Google now Including Balloon Mapping for MapsBack when the oil spill happened, there wasn’t a good way to map the damage done. A small group of activists decided to create a simple balloon rig for taking low-level aerial photos of the damage. Their goal was to create a composite photo of the damage.
Since then, The Public Laboratory for Open Technology and Science has grown its project. They started a Kickstarter project and got a fair bit of funding. Now there are independent cells of mappers taking photos of cities all around the world, creating a map of high resolution, low altitude maps.
Now Google is including their photos into Google Earth.
The Public Laboratory for Open Technology and Science sells a kit for the DIY balloon mapping--the reason that they ran the Kickstarter campaign in the first place--so anyone interested in mapping their city can now take part. They also provide tools for stitching images together into a whole and then providing geolocation information, which is how Google knows where to lay the images.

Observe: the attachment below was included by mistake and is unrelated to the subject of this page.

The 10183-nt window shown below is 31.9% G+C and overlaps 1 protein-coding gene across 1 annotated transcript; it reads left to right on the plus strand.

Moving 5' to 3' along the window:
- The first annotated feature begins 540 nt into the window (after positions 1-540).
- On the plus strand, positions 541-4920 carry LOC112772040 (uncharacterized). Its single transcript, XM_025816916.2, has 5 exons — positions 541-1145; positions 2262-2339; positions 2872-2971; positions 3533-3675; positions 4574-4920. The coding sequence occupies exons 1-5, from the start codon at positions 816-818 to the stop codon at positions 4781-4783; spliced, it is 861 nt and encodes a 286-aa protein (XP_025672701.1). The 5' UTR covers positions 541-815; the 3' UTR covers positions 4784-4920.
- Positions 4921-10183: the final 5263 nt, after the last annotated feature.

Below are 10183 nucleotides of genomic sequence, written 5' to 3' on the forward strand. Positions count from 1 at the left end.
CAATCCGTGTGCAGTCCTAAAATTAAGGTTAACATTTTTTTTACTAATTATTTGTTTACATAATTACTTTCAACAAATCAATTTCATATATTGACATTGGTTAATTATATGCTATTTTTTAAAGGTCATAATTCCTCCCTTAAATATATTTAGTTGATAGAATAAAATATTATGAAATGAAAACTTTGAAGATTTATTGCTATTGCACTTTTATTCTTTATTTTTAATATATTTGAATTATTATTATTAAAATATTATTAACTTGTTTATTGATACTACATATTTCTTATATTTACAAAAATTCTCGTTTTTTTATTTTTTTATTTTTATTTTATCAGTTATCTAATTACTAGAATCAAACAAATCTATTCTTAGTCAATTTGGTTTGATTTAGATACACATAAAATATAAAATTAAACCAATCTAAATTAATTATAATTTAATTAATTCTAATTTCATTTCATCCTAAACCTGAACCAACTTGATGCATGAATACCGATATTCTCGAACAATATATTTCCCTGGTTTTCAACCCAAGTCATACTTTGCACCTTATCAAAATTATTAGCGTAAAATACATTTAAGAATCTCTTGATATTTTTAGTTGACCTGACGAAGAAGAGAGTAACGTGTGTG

For Google, this is a godsend. Bing Maps has had a bird’s eye view mode for years, using photos taken from low-flying planes. Google has been relying on satellite photography, which while great, can be grainy and low resolution.
But the relationship is actually complementary. With Google now condoning the project, we will likely see more efforts put into grassroots balloon mapping. And most of those maps will end up in the public domain, where others can do what they will with the data. Imagine, for example, an Open Street Map with high resolution photo data. That would be a true competitor to Google Maps, and would keep Google honest.
If you want to try your hand at balloon mapping, you can buy yourself a kit from the project’s site. It is an interesting project worth getting involved in.